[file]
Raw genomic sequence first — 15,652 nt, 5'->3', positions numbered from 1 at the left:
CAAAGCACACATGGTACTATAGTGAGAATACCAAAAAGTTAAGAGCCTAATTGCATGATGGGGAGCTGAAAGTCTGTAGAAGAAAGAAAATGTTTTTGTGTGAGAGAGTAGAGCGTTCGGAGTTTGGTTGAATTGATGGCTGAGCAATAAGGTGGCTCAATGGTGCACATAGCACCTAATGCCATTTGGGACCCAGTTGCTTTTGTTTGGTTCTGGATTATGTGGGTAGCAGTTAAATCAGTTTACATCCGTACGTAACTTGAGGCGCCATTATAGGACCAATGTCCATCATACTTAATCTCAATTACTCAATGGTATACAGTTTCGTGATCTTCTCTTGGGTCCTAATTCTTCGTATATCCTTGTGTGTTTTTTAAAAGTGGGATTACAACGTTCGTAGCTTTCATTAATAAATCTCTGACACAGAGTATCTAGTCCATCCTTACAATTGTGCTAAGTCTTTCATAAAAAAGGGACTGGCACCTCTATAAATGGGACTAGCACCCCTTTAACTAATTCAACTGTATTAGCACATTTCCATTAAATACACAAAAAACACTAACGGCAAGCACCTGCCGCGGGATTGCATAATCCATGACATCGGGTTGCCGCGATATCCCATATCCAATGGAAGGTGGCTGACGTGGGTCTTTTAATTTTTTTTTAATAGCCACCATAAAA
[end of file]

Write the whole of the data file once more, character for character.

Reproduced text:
Raw genomic sequence first — 15,652 nt, 5'->3', positions numbered from 1 at the left:
CAAAGCACACATGGTACTATAGTGAGAATACCAAAAAGTTAAGAGCCTAATTGCATGATGGGGAGCTGAAAGTCTGTAGAAGAAAGAAAATGTTTTTGTGTGAGAGAGTAGAGCGTTCGGAGTTTGGTTGAATTGATGGCTGAGCAATAAGGTGGCTCAATGGTGCACATAGCACCTAATGCCATTTGGGACCCAGTTGCTTTTGTTTGGTTCTGGATTATGTGGGTAGCAGTTAAATCAGTTTACATCCGTACGTAACTTGAGGCGCCATTATAGGACCAATGTCCATCATACTTAATCTCAATTACTCAATGGTATACAGTTTCGTGATCTTCTCTTGGGTCCTAATTCTTCGTATATCCTTGTGTGTTTTTTAAAAGTGGGATTACAACGTTCGTAGCTTTCATTAATAAATCTCTGACACAGAGTATCTAGTCCATCCTTACAATTGTGCTAAGTCTTTCATAAAAAAGGGACTGGCACCTCTATAAATGGGACTAGCACCCCTTTAACTAATTCAACTGTATTAGCACATTTCCATTAAATACACAAAAAACACTAACGGCAAGCACCTGCCGCGGGATTGCATAATCCATGACATCGGGTTGCCGCGATATCCCATATCCAATGGAAGGTGGCTGACGTGGGTCTTTTAATTTTTTTTTAATAGCCACCATAAAA